Painting scores may also eliminate or discourage highly skilled players who aren't as skilled at painting or who paint differently from your painting score system from attending your tournament.  Often, the argument is that the winner of of a tournament should be the player who performed the best by winning the most games in the tournament.  This, in my opinion, can be resolved by offering a "Best Overall" prize which includes your soft scores and a "Best General" prize which does not.

 Sometimes, you just want to smash your opponents.

So, in preparing a tournament, I believe that one should look at all of these arguments, and then determine the best way forward in order to both promote your beliefs and ideas as a TO and to reach out and provide the best possible experience for your target tournament audience.  Are you personally promoting the "complete hobby" or just the game?  Are you aiming to provide a great looking experience or provide a more 'Ard Boyz style experience?  Are you aiming to include many newer players, such as in a smaller "newbie" tournament?  Who are you targeting as your potential player base for the tournament?

I hope you've enjoyed these initial thoughts, which lay the foundation for further parts of this argument on Monday and Tuesday of next week.  On Monday, I'm going to look at different kinds of tournaments and my personal opinions on when painting scores are appropriate as well as why I believe that is true, as well as weighting painting in relation to battle scores and other soft scores.  On Tuesday, I'll look into paint judging, different ways of scoring painting, and opinions on how to approach actual implementation of paint scoring in tournaments.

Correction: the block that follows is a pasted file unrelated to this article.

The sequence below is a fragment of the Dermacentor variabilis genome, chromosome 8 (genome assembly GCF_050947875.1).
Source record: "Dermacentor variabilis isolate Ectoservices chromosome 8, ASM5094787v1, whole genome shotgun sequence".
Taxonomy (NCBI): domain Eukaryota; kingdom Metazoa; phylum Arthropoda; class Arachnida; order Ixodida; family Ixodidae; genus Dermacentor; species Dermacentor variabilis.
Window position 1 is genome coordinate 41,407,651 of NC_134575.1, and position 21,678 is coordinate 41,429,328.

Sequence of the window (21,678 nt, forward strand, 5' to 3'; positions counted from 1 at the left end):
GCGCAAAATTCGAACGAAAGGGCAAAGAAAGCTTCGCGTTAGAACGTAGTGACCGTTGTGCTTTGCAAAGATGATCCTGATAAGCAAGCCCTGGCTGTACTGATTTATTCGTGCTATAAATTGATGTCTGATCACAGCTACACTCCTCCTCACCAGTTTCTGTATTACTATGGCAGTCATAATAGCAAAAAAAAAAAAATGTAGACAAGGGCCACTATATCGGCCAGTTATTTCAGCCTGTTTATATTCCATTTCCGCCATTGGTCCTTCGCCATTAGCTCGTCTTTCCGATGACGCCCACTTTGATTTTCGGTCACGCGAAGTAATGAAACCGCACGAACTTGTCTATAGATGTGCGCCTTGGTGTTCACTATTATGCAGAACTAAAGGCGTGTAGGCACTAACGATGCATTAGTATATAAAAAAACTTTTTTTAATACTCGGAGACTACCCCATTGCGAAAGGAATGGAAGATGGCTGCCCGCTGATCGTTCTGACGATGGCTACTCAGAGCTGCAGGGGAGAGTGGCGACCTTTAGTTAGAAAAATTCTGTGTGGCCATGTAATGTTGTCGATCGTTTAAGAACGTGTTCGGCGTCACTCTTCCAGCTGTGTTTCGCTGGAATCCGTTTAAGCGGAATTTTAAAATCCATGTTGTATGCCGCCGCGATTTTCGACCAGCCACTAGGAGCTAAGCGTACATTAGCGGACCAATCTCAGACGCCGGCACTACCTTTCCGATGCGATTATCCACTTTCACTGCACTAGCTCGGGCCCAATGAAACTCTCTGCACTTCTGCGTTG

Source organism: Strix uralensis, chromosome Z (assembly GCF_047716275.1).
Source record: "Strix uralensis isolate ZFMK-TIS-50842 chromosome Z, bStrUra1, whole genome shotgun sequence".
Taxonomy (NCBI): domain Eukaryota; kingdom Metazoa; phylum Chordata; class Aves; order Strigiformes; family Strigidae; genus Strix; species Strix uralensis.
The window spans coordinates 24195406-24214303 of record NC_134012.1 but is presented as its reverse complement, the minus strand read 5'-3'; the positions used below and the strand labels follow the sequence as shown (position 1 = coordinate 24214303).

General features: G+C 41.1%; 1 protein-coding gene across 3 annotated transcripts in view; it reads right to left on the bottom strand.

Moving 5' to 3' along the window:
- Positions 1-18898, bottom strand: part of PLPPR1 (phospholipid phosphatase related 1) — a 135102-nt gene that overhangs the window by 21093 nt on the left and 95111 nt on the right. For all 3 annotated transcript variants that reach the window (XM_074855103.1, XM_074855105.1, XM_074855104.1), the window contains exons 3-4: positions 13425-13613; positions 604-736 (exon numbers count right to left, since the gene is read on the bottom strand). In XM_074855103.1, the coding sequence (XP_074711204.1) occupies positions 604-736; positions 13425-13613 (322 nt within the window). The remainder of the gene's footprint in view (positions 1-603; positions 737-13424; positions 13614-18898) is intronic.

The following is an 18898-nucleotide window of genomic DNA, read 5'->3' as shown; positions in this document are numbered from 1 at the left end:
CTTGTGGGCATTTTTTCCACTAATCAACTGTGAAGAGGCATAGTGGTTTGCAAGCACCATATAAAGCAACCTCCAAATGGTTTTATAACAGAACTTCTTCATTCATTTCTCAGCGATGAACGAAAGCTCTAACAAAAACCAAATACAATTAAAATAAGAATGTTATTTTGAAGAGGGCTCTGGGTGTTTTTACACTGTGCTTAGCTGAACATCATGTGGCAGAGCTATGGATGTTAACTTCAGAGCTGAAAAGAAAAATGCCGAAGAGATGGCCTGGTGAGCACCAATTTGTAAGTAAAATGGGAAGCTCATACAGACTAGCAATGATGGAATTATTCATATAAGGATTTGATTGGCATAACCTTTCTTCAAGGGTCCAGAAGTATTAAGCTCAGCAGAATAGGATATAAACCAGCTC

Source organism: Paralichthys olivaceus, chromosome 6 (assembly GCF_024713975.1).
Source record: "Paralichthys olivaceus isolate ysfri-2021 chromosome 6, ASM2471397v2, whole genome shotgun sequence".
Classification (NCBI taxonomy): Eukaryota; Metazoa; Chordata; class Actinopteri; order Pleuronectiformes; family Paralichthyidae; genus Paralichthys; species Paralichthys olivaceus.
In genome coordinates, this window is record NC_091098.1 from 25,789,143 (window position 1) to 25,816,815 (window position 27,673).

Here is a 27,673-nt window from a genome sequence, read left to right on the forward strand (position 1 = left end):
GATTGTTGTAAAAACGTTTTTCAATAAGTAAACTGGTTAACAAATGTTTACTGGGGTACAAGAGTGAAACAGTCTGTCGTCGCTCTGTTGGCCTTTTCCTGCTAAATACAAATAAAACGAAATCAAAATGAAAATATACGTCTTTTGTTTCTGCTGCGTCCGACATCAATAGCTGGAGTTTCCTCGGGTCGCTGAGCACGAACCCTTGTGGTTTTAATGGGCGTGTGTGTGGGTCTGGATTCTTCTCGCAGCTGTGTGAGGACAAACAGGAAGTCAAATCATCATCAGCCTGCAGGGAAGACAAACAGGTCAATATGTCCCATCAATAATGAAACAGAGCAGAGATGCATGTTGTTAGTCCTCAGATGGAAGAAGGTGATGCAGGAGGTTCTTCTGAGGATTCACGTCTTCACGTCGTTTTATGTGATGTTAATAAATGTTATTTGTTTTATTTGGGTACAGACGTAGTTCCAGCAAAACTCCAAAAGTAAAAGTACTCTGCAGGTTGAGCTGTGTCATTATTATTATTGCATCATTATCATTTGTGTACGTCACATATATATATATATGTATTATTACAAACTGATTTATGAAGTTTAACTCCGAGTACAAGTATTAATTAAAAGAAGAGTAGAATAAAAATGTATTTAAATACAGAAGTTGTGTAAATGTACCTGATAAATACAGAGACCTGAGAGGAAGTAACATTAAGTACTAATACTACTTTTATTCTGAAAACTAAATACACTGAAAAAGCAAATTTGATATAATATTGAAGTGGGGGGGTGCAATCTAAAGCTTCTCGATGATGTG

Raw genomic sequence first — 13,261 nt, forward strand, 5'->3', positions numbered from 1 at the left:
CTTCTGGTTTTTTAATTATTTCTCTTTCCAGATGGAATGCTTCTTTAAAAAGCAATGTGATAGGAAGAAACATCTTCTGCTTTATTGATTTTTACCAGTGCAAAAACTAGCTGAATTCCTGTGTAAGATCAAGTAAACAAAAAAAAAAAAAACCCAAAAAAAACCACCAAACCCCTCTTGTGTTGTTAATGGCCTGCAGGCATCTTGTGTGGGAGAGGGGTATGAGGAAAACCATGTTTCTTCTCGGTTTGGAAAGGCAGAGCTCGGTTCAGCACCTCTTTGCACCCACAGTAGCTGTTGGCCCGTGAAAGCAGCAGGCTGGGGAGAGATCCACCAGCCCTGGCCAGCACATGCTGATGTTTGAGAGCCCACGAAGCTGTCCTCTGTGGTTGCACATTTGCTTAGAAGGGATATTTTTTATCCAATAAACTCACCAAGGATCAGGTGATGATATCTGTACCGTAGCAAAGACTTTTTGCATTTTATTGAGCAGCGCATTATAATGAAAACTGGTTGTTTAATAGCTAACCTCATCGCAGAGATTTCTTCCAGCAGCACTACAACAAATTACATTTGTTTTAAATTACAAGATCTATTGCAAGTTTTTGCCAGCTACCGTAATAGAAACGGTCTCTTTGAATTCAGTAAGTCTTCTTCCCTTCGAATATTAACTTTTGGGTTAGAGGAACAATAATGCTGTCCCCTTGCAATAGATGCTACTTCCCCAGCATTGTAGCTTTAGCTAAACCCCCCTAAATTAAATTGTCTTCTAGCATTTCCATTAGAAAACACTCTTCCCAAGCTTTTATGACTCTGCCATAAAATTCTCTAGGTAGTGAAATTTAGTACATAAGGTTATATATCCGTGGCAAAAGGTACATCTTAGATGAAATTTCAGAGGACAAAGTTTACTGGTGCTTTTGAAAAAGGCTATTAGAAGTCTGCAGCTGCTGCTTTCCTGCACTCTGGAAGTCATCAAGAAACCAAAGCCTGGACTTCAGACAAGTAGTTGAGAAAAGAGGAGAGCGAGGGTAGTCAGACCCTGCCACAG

1. There's a part of me - not even a small part - which always wants to ask "do Golden Demon entrants have to submit their win records? Then why do tournament winners have to be good painters?"

    I favour events that don't have an Official Best Nerd prize to give away and get all contentious about. Warmachine Hardcore's a good example - prizes are awarded for the most games won, the fastest victory, the most carnage caused and the best looking army, but no prize is loaded as the 'Best Overall'.

  2. I don't really take a side on this. I personally enjoy well painted armies fighting each other, and I certainly see the benefit of at least having a basic sportsmanship scoring system, but I really have a "to each their own" philosophy and think that a wide variety of event types should exist to fit a wide variety of preferences.

  3. I think at some occasions, it could be solved by not counting the painting score in with the gaming score.
    I am more for building a fancy-looking team than actually winning any games, so I would like to at least have a painting judgement on the side, so you have the chance to compete for "best painted" even if it doesn't help your overall score.